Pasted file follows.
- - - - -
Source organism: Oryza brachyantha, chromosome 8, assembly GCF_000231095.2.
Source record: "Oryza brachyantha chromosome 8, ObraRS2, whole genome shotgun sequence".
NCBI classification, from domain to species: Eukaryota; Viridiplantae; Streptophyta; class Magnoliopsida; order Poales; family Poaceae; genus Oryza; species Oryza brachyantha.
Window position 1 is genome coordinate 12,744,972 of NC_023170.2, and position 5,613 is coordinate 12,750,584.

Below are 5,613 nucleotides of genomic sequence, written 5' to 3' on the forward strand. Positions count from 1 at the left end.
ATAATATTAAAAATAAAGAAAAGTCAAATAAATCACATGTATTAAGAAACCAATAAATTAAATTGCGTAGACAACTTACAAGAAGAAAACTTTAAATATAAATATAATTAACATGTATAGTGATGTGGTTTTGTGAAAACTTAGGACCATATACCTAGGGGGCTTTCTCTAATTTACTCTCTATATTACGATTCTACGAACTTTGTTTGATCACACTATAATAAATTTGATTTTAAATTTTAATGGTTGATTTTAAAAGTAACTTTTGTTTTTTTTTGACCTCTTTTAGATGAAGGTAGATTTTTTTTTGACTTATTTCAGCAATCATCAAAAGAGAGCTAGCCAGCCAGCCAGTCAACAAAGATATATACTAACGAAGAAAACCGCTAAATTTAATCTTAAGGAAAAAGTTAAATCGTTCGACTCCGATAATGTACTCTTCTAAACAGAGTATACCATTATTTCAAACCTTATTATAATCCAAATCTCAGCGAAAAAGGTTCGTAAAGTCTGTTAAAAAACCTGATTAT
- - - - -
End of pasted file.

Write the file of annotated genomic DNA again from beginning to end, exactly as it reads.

Source organism: Oryza brachyantha, chromosome 8, assembly GCF_000231095.2.
Source record: "Oryza brachyantha chromosome 8, ObraRS2, whole genome shotgun sequence".
NCBI classification, from domain to species: Eukaryota; Viridiplantae; Streptophyta; class Magnoliopsida; order Poales; family Poaceae; genus Oryza; species Oryza brachyantha.
Window position 1 is genome coordinate 12,744,972 of NC_023170.2, and position 5,613 is coordinate 12,750,584.

Below are 5,613 nucleotides of genomic sequence, written 5' to 3' on the forward strand. Positions count from 1 at the left end.
ATAATATTAAAAATAAAGAAAAGTCAAATAAATCACATGTATTAAGAAACCAATAAATTAAATTGCGTAGACAACTTACAAGAAGAAAACTTTAAATATAAATATAATTAACATGTATAGTGATGTGGTTTTGTGAAAACTTAGGACCATATACCTAGGGGGCTTTCTCTAATTTACTCTCTATATTACGATTCTACGAACTTTGTTTGATCACACTATAATAAATTTGATTTTAAATTTTAATGGTTGATTTTAAAAGTAACTTTTGTTTTTTTTTGACCTCTTTTAGATGAAGGTAGATTTTTTTTTGACTTATTTCAGCAATCATCAAAAGAGAGCTAGCCAGCCAGCCAGTCAACAAAGATATATACTAACGAAGAAAACCGCTAAATTTAATCTTAAGGAAAAAGTTAAATCGTTCGACTCCGATAATGTACTCTTCTAAACAGAGTATACCATTATTTCAAACCTTATTATAATCCAAATCTCAGCGAAAAAGGTTCGTAAAGTCTGTTAAAAAACCTGATTAT